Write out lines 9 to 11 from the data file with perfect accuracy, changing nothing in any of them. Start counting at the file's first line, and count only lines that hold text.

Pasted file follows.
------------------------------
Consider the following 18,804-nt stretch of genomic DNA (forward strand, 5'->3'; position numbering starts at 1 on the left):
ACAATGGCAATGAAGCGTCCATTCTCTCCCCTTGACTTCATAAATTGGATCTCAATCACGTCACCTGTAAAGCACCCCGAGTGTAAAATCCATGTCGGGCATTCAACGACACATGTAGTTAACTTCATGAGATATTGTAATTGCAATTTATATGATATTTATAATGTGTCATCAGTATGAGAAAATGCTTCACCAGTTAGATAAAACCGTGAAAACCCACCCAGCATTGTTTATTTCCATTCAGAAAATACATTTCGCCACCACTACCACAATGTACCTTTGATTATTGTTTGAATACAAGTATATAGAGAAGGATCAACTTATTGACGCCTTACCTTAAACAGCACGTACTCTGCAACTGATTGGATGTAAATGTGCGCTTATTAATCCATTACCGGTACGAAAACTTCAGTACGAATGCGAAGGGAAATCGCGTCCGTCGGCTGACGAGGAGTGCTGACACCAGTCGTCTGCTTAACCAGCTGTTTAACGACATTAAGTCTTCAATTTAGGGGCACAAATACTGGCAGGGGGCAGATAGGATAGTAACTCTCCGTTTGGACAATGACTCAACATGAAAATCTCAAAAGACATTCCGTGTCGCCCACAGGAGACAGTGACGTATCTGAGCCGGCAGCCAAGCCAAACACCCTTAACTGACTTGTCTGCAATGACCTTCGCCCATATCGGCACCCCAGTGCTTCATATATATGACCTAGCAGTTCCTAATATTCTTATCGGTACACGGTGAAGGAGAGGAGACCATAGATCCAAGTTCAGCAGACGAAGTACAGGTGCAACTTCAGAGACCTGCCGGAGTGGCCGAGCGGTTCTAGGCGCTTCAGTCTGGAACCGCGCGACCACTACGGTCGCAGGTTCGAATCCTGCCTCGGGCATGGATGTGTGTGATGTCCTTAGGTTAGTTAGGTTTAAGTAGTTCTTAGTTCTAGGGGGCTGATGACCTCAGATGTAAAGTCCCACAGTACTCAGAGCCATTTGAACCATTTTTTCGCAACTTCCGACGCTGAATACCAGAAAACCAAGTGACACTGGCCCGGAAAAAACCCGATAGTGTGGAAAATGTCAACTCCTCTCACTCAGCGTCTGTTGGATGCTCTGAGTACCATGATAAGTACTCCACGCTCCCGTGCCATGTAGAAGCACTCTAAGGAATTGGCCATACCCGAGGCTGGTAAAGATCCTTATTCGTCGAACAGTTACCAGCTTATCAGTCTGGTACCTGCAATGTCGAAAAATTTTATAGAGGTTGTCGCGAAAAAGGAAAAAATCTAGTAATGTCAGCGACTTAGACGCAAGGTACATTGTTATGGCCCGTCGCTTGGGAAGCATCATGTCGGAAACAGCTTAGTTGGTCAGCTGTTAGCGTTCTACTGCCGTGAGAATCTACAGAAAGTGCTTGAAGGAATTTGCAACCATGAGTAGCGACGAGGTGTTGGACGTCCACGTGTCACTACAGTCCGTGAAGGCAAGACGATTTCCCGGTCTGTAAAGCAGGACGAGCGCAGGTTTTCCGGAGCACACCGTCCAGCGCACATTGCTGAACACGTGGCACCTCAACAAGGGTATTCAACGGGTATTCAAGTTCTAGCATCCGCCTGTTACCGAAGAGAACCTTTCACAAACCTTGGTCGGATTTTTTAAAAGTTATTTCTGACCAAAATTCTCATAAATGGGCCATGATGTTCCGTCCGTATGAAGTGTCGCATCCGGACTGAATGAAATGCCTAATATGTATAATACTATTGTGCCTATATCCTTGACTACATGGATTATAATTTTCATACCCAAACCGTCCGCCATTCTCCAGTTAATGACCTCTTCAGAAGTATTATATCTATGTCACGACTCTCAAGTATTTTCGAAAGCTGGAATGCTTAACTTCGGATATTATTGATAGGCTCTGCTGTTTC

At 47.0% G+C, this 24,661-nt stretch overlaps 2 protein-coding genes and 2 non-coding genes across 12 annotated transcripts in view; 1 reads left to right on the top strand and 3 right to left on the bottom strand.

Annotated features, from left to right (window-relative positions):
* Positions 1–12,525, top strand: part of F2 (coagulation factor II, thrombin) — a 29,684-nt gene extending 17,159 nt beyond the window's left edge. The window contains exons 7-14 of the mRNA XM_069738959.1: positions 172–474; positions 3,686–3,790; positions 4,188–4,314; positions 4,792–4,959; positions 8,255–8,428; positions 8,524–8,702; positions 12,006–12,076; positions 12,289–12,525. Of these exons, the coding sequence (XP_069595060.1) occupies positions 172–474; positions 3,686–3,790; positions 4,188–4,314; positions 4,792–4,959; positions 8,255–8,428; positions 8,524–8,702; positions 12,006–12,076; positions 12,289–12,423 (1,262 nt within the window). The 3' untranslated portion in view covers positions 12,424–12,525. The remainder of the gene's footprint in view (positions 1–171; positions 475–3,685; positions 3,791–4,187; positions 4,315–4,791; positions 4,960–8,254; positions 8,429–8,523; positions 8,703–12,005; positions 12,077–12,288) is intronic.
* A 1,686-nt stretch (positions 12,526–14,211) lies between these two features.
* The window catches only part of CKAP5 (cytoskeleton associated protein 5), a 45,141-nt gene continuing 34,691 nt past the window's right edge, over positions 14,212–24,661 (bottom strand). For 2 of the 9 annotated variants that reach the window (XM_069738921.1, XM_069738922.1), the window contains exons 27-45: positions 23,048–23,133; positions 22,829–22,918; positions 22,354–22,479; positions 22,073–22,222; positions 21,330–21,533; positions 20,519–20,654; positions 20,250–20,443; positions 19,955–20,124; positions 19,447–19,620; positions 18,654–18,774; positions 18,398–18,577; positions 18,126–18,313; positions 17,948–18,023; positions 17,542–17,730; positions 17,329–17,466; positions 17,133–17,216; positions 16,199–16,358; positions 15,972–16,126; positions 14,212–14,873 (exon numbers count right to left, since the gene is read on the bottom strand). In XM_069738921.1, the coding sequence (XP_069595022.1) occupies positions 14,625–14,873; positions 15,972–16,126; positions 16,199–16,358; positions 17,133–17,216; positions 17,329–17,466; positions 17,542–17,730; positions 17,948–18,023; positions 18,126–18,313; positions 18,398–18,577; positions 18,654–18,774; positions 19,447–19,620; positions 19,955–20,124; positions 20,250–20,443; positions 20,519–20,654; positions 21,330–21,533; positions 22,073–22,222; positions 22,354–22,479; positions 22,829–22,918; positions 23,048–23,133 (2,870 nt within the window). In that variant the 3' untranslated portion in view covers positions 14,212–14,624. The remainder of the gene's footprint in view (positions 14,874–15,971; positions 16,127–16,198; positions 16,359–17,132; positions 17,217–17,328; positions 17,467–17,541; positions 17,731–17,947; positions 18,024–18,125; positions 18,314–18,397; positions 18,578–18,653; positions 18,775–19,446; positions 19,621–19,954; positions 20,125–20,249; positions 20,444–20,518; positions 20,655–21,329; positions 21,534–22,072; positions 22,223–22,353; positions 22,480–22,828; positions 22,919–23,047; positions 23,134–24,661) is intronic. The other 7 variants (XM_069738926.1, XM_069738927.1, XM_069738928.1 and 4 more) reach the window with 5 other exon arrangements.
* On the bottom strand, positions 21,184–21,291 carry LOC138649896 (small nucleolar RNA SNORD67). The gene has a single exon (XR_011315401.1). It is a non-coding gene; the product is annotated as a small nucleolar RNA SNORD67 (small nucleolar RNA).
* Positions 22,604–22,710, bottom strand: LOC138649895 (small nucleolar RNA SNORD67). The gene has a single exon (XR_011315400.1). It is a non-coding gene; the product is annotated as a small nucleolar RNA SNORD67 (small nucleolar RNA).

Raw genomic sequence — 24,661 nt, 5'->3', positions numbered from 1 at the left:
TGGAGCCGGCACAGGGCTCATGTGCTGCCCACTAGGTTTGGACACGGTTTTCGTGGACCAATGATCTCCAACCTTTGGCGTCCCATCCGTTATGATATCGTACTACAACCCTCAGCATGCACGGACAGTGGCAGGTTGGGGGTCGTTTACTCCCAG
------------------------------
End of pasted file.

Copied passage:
* Positions 22,604–22,710, bottom strand: LOC138649895 (small nucleolar RNA SNORD67). The gene has a single exon (XR_011315400.1). It is a non-coding gene; the product is annotated as a small nucleolar RNA SNORD67 (small nucleolar RNA).

Raw genomic sequence — 24,661 nt, 5'->3', positions numbered from 1 at the left:
TGGAGCCGGCACAGGGCTCATGTGCTGCCCACTAGGTTTGGACACGGTTTTCGTGGACCAATGATCTCCAACCTTTGGCGTCCCATCCGTTATGATATCGTACTACAACCCTCAGCATGCACGGACAGTGGCAGGTTGGGGGTCGTTTACTCCCAG